Istanbul airport attack: Air Canada halts service to Ataturk Airport

A terrorist attack at Istanbul’s Ataturk Airport which has left dozens of people dead has forced Air Canada to halt operations to and from the Turkish city.

“As a result of events in Istanbul, today’s flight, due to leave Toronto this evening, has been cancelled and tomorrow’s return flight from Istanbul, on the same aircraft, is also cancelled,” Peter Fitzpatrick, Air Canada spokesperson, told Global News.

Fitzpatrick said Air Canada has been in touch with all of its employees in Istanbul and determined they are safe. The airline runs daily service to Istanbul.

WATCH: More from Istanbul

Security camera appears to show moment of explosion inside Istanbul Airport


Security camera appears to show moment of explosion inside Istanbul Airport


Dozens dead and dozens more injured after two explosions at Istanbul’s airport


Travellers at Istanbul airport take cover from explosions, gunfire


Aftermath video of twin bomb explosions at Istanbul’s airport

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“As more information becomes available, we will assess when normal operations can resume,” Fitzpatrick said.

So far there have been no reports of any Canadians killed or injured in the attack, Global Affairs said in a statement to Global News.

READ MORE: Istanbul airport attack: Dozens dead, possible links to ISIS

“The Emergency Watch and Response Centre and our offices in Ankara and Istanbul are closely monitoring the situation and are working to determine if Canadian citizens have been affected,” the statement said.

“To date, we have no reports of any Canadian citizens being affected by the incidents.”

Saskatoon police tactical support unit call-outs climb as high risk incidents rise

Every time they respond, they are putting their lives on the line for the safety of the public and other officers.

The need for the Saskatoon Police Service tactical support unit (TSU) is on the rise as more high risk and often violent incidents involving guns continues to climb.

READ MORE: Patrolling from the sky: An inside look at Saskatoon’s Air Support Unit

In a warehouse on 33rd Street East, we are invited to watch them in action as they play out a domestic violence scenario.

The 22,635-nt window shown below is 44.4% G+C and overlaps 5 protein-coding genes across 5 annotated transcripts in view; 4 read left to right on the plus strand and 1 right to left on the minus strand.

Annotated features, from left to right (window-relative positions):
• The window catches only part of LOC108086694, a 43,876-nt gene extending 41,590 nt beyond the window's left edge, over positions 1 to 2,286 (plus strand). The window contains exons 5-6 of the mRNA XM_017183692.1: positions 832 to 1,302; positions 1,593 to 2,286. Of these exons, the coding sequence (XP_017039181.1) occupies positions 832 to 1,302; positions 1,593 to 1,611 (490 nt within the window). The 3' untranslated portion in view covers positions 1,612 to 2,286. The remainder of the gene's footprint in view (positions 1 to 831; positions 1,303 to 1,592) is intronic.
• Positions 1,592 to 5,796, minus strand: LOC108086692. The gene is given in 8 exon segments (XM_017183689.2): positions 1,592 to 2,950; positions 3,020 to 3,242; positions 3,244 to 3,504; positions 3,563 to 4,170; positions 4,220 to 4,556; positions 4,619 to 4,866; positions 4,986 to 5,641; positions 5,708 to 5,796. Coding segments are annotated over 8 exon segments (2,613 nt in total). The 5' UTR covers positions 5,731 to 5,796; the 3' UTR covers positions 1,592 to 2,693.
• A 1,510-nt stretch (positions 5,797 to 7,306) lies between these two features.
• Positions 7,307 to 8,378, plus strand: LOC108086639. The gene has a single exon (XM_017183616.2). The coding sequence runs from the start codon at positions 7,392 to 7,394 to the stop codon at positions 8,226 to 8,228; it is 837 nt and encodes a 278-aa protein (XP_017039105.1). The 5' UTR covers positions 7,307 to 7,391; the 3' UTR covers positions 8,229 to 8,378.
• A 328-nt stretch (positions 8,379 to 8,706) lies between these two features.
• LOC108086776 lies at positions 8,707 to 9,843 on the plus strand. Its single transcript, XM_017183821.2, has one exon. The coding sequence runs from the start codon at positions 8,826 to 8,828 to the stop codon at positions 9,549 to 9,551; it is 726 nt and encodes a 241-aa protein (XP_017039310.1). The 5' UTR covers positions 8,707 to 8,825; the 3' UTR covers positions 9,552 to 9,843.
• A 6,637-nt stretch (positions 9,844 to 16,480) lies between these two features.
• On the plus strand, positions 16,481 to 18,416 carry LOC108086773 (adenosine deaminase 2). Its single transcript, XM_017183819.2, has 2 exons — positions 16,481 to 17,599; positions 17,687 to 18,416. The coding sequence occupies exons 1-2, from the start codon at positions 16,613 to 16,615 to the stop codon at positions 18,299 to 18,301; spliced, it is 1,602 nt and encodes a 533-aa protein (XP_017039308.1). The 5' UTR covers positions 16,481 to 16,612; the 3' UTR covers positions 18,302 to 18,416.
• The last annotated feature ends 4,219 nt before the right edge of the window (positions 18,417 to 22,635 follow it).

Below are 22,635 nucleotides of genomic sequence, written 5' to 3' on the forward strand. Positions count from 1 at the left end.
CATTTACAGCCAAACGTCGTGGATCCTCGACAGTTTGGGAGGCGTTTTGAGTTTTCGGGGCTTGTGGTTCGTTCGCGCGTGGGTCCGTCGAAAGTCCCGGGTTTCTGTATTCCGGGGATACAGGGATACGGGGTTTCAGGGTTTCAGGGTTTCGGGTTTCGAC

Simply put, they are the team that hopes for the best and plans for the worst.

According to Sgt. Ken Kane with the TSU, that involves training so when members are called to a risk or weapons complaint, everything is just second nature.

“We want to make sure when that time comes and we have to go into a situation like this that we are fully prepared to make sure we can hopefully bring it to a peaceful resolution,” he said.

“That’s why we train twice a month to make sure those skill sets are there when we need them.”

The TSU is a part-time team, made up of members whose primary duties lie somewhere else within the force.

“Everyone except for three are assigned to patrol division so we have a total of 22 members on the team, two of whom are canine handlers who are trained to a tactical standard as well.”

On any given shift, there will be two or three members for when crisis calls come in and inevitably – they do.

WATCH BELOW: Police release dramatic rescue video and tools used to diffuse standoff

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    In his 15 years with the team, Kane says calls have risen from 15 to 20 a year to more than 100 last year alone.

    “With the growth of the city, the drug trade and the good economy, I think it’s just led to more violence in the city.”

    READ MORE: Busy weekend for Saskatoon police with almost 1,000 calls

    The average tactical team call-out costs costs $8,000 and many times if the armoured rescue vehicle isn’t on-site, it’s right around the corner in case its needed.

    To date, patrol officers have responded to 34 high risk or violent situations this year and each was resolved successfully with the assistance of the TSU.

    “We will isolate, contain and negotiate for as long as it takes,” Kane said.

    “I think it comes down to training, patience and experience.”

    Negotiators often do the “heavy lifting” by talking the suspect down for as long as it takes, at times up to 11 hours.

    “Any time we walk away from one of these situations where the suspect is in custody, there’s no use of force and no one in the public or any police members are hurt, that’s a win for us.”